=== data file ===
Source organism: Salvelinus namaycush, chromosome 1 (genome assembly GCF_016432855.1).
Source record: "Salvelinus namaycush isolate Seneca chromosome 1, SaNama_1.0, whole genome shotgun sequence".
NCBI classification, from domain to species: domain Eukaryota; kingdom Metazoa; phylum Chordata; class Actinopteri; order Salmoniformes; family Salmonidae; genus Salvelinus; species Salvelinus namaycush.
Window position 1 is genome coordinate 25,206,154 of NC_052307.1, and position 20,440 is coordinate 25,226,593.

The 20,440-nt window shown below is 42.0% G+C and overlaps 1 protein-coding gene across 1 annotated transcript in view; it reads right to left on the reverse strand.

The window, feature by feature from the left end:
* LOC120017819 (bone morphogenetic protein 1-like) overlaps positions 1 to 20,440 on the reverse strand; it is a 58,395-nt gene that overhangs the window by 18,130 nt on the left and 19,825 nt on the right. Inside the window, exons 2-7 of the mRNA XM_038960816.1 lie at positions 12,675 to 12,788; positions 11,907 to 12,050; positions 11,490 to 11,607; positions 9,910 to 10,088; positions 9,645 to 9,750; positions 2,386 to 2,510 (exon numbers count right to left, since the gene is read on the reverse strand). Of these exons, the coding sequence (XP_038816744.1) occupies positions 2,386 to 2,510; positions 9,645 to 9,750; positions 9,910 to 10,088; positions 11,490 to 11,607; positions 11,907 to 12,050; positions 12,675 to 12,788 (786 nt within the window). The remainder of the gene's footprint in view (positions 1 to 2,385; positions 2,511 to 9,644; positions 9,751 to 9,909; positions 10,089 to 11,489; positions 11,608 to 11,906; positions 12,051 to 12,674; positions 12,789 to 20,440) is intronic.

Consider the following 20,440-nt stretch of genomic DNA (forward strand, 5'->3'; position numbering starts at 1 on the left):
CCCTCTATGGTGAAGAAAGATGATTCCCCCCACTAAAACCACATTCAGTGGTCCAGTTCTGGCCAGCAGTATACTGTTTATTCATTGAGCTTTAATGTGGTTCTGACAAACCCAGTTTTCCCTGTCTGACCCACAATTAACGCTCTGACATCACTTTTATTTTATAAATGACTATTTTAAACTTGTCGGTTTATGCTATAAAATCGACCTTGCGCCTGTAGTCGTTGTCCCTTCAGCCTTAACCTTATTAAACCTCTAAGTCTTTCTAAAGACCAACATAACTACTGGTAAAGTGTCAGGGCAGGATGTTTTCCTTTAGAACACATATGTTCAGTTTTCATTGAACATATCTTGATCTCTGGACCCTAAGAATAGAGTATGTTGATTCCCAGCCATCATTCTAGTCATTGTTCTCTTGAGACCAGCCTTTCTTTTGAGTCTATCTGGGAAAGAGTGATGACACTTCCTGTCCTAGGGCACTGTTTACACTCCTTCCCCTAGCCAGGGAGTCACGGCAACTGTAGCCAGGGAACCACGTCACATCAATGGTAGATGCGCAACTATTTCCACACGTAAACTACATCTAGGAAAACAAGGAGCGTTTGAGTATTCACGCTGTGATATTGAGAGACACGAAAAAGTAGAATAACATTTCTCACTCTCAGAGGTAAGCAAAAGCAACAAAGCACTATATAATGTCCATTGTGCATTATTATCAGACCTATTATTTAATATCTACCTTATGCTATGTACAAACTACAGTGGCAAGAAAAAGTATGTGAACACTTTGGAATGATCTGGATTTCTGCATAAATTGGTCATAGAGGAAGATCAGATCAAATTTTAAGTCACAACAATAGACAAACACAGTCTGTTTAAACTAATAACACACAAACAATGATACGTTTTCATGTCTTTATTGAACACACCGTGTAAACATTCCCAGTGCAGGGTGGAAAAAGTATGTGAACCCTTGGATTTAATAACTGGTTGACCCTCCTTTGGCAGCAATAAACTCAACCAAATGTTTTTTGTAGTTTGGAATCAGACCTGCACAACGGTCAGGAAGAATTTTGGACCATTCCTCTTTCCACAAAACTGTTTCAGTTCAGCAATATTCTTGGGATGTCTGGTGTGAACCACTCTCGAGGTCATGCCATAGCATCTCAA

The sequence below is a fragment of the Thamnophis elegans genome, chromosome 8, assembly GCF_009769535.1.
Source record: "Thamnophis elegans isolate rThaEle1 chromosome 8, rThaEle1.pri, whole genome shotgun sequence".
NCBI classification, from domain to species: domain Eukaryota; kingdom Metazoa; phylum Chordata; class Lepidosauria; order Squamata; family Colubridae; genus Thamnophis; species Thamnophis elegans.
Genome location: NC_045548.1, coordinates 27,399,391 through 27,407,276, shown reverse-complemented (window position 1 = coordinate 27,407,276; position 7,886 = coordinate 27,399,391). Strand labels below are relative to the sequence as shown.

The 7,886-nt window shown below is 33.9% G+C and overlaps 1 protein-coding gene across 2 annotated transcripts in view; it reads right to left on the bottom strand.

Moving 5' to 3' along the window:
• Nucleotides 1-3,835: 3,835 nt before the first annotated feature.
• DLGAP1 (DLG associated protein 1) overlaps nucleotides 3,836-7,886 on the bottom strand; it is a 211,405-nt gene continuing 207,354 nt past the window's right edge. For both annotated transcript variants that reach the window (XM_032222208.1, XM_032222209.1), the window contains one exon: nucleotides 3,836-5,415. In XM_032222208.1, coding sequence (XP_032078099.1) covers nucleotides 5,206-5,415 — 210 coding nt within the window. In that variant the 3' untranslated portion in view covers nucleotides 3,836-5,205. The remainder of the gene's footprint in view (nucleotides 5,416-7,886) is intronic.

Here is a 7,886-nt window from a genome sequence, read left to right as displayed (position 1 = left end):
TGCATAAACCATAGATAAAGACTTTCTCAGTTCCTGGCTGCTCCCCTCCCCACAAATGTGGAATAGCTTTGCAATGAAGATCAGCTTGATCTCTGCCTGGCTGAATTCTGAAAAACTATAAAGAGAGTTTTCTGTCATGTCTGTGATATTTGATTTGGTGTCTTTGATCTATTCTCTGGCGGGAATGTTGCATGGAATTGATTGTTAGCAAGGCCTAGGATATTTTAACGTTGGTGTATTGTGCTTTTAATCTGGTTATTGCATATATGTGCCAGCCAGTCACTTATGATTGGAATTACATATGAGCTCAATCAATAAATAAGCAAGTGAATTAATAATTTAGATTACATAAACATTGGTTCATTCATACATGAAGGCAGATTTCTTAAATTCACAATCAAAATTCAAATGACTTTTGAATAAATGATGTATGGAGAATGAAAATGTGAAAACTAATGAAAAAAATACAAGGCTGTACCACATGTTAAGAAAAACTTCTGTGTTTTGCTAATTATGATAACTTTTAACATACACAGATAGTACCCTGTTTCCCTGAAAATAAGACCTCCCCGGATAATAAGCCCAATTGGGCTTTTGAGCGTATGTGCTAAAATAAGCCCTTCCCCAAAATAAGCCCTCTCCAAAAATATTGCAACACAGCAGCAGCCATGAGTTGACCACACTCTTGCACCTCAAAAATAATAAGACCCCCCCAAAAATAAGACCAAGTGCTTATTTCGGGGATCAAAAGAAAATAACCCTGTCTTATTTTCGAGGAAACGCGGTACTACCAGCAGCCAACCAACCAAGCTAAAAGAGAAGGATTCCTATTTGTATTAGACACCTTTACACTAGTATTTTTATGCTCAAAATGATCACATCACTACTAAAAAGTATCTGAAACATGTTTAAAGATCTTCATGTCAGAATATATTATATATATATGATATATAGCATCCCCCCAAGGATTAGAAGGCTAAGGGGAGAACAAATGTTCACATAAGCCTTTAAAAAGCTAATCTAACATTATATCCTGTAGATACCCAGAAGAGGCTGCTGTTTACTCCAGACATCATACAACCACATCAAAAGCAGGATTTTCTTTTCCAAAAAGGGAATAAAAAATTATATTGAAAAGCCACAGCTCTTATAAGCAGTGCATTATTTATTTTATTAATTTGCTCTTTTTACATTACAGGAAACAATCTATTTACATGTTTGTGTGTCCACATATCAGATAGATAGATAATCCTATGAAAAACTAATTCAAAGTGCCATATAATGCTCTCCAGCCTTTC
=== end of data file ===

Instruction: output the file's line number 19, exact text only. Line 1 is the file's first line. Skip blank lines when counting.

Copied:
TGCATAAACCATAGATAAAGACTTTCTCAGTTCCTGGCTGCTCCCCTCCCCACAAATGTGGAATAGCTTTGCAATGAAGATCAGCTTGATCTCTGCCTGGCTGAATTCTGAAAAACTATAAAGAGAGTTTTCTGTCATGTCTGTGATATTTGATTTGGTGTCTTTGATCTATTCTCTGGCGGGAATGTTGCATGGAATTGATTGTTAGCAAGGCCTAGGATATTTTAACGTTGGTGTATTGTGCTTTTAATCTGGTTATTGCATATATGTGCCAGCCAGTCACTTATGATTGGAATTACATATGAGCTCAATCAATAAATAAGCAAGTGAATTAATAATTTAGATTACATAAACATTGGTTCATTCATACATGAAGGCAGATTTCTTAAATTCACAATCAAAATTCAAATGACTTTTGAATAAATGATGTATGGAGAATGAAAATGTGAAAACTAATGAAAAAAATACAAGGCTGTACCACATGTTAAGAAAAACTTCTGTGTTTTGCTAATTATGATAACTTTTAACATACACAGATAGTACCCTGTTTCCCTGAAAATAAGACCTCCCCGGATAATAAGCCCAATTGGGCTTTTGAGCGTATGTGCTAAAATAAGCCCTTCCCCAAAATAAGCCCTCTCCAAAAATATTGCAACACAGCAGCAGCCATGAGTTGACCACACTCTTGCACCTCAAAAATAATAAGACCCCCCCAAAAATAAGACCAAGTGCTTATTTCGGGGATCAAAAGAAAATAACCCTGTCTTATTTTCGAGGAAACGCGGTACTACCAGCAGCCAACCAACCAAGCTAAAAGAGAAGGATTCCTATTTGTATTAGACACCTTTACACTAGTATTTTTATGCTCAAAATGATCACATCACTACTAAAAAGTATCTGAAACATGTTTAAAGATCTTCATGTCAGAATATATTATATATATATGATATATAGCATCCCCCCAAGGATTAGAAGGCTAAGGGGAGAACAAATGTTCACATAAGCCTTTAAAAAGCTAATCTAACATTATATCCTGTAGATACCCAGAAGAGGCTGCTGTTTACTCCAGACATCATACAACCACATCAAAAGCAGGATTTTCTTTTCCAAAAAGGGAATAAAAAATTATATTGAAAAGCCACAGCTCTTATAAGCAGTGCATTATTTATTTTATTAATTTGCTCTTTTTACATTACAGGAAACAATCTATTTACATGTTTGTGTGTCCACATATCAGATAGATAGATAATCCTATGAAAAACTAATTCAAAGTGCCATATAATGCTCTCCAGCCTTTC